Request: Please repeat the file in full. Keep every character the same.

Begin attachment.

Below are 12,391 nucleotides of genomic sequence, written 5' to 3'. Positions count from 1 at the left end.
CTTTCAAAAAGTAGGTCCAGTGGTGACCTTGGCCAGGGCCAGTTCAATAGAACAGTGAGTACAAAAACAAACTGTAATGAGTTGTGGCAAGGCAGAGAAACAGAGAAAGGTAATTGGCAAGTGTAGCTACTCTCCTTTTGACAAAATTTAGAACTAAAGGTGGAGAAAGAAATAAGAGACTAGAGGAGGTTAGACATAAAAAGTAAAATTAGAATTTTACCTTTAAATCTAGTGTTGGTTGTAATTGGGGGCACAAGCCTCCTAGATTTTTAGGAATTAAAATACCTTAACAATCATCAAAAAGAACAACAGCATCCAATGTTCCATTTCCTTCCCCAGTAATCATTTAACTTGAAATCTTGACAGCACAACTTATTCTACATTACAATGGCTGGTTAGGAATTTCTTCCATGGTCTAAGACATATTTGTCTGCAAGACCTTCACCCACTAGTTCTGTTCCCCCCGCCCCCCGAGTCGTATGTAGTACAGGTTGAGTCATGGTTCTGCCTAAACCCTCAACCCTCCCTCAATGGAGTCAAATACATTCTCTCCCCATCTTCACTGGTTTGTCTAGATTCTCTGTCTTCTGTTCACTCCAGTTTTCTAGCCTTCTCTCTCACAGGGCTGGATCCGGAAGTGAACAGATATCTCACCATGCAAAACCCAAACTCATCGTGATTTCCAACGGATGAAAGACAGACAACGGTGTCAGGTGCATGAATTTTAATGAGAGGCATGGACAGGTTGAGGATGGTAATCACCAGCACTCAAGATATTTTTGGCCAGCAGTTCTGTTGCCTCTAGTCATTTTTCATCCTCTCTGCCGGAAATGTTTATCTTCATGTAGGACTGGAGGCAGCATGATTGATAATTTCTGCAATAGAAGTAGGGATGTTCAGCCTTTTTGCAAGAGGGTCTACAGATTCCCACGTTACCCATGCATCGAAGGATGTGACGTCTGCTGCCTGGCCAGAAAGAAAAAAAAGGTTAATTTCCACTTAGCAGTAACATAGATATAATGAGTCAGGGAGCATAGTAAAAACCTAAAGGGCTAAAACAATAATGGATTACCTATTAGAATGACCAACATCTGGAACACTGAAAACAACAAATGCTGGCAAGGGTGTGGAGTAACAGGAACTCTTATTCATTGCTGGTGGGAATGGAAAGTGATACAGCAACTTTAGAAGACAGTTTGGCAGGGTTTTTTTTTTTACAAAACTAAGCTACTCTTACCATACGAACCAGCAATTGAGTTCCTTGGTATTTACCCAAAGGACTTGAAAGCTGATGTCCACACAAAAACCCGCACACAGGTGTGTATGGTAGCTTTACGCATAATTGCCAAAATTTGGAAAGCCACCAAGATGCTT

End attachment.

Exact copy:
Below are 12,391 nucleotides of genomic sequence, written 5' to 3'. Positions count from 1 at the left end.
CTTTCAAAAAGTAGGTCCAGTGGTGACCTTGGCCAGGGCCAGTTCAATAGAACAGTGAGTACAAAAACAAACTGTAATGAGTTGTGGCAAGGCAGAGAAACAGAGAAAGGTAATTGGCAAGTGTAGCTACTCTCCTTTTGACAAAATTTAGAACTAAAGGTGGAGAAAGAAATAAGAGACTAGAGGAGGTTAGACATAAAAAGTAAAATTAGAATTTTACCTTTAAATCTAGTGTTGGTTGTAATTGGGGGCACAAGCCTCCTAGATTTTTAGGAATTAAAATACCTTAACAATCATCAAAAAGAACAACAGCATCCAATGTTCCATTTCCTTCCCCAGTAATCATTTAACTTGAAATCTTGACAGCACAACTTATTCTACATTACAATGGCTGGTTAGGAATTTCTTCCATGGTCTAAGACATATTTGTCTGCAAGACCTTCACCCACTAGTTCTGTTCCCCCCGCCCCCCGAGTCGTATGTAGTACAGGTTGAGTCATGGTTCTGCCTAAACCCTCAACCCTCCCTCAATGGAGTCAAATACATTCTCTCCCCATCTTCACTGGTTTGTCTAGATTCTCTGTCTTCTGTTCACTCCAGTTTTCTAGCCTTCTCTCTCACAGGGCTGGATCCGGAAGTGAACAGATATCTCACCATGCAAAACCCAAACTCATCGTGATTTCCAACGGATGAAAGACAGACAACGGTGTCAGGTGCATGAATTTTAATGAGAGGCATGGACAGGTTGAGGATGGTAATCACCAGCACTCAAGATATTTTTGGCCAGCAGTTCTGTTGCCTCTAGTCATTTTTCATCCTCTCTGCCGGAAATGTTTATCTTCATGTAGGACTGGAGGCAGCATGATTGATAATTTCTGCAATAGAAGTAGGGATGTTCAGCCTTTTTGCAAGAGGGTCTACAGATTCCCACGTTACCCATGCATCGAAGGATGTGACGTCTGCTGCCTGGCCAGAAAGAAAAAAAAGGTTAATTTCCACTTAGCAGTAACATAGATATAATGAGTCAGGGAGCATAGTAAAAACCTAAAGGGCTAAAACAATAATGGATTACCTATTAGAATGACCAACATCTGGAACACTGAAAACAACAAATGCTGGCAAGGGTGTGGAGTAACAGGAACTCTTATTCATTGCTGGTGGGAATGGAAAGTGATACAGCAACTTTAGAAGACAGTTTGGCAGGGTTTTTTTTTTTACAAAACTAAGCTACTCTTACCATACGAACCAGCAATTGAGTTCCTTGGTATTTACCCAAAGGACTTGAAAGCTGATGTCCACACAAAAACCCGCACACAGGTGTGTATGGTAGCTTTACGCATAATTGCCAAAATTTGGAAAGCCACCAAGATGCTT